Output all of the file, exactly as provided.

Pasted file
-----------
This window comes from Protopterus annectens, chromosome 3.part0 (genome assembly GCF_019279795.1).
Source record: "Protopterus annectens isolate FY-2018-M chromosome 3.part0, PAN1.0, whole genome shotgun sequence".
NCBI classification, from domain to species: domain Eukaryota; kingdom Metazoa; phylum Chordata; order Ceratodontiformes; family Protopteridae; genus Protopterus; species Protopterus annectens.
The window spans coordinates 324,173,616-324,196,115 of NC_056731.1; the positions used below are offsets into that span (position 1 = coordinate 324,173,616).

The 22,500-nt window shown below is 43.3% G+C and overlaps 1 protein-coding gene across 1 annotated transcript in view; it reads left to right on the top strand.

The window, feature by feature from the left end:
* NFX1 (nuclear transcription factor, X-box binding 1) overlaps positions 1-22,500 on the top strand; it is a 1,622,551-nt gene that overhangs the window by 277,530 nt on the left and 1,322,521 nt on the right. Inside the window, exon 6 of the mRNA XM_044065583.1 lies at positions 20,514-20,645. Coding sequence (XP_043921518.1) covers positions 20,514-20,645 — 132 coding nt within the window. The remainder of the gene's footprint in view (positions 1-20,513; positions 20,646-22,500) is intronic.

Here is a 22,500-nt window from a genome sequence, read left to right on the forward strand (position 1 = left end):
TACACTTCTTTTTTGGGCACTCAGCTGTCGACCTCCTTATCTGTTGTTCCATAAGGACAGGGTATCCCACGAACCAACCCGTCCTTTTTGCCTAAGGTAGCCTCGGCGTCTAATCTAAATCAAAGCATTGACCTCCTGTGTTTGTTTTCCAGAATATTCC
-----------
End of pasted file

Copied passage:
This window comes from Protopterus annectens, chromosome 3.part0 (genome assembly GCF_019279795.1).
Source record: "Protopterus annectens isolate FY-2018-M chromosome 3.part0, PAN1.0, whole genome shotgun sequence".
NCBI classification, from domain to species: domain Eukaryota; kingdom Metazoa; phylum Chordata; order Ceratodontiformes; family Protopteridae; genus Protopterus; species Protopterus annectens.
The window spans coordinates 324,173,616-324,196,115 of NC_056731.1; the positions used below are offsets into that span (position 1 = coordinate 324,173,616).

The 22,500-nt window shown below is 43.3% G+C and overlaps 1 protein-coding gene across 1 annotated transcript in view; it reads left to right on the top strand.

The window, feature by feature from the left end:
* NFX1 (nuclear transcription factor, X-box binding 1) overlaps positions 1-22,500 on the top strand; it is a 1,622,551-nt gene that overhangs the window by 277,530 nt on the left and 1,322,521 nt on the right. Inside the window, exon 6 of the mRNA XM_044065583.1 lies at positions 20,514-20,645. Coding sequence (XP_043921518.1) covers positions 20,514-20,645 — 132 coding nt within the window. The remainder of the gene's footprint in view (positions 1-20,513; positions 20,646-22,500) is intronic.

Here is a 22,500-nt window from a genome sequence, read left to right on the forward strand (position 1 = left end):
TACACTTCTTTTTTGGGCACTCAGCTGTCGACCTCCTTATCTGTTGTTCCATAAGGACAGGGTATCCCACGAACCAACCCGTCCTTTTTGCCTAAGGTAGCCTCGGCGTCTAATCTAAATCAAAGCATTGACCTCCTGTGTTTGTTTTCCAGAATATTCC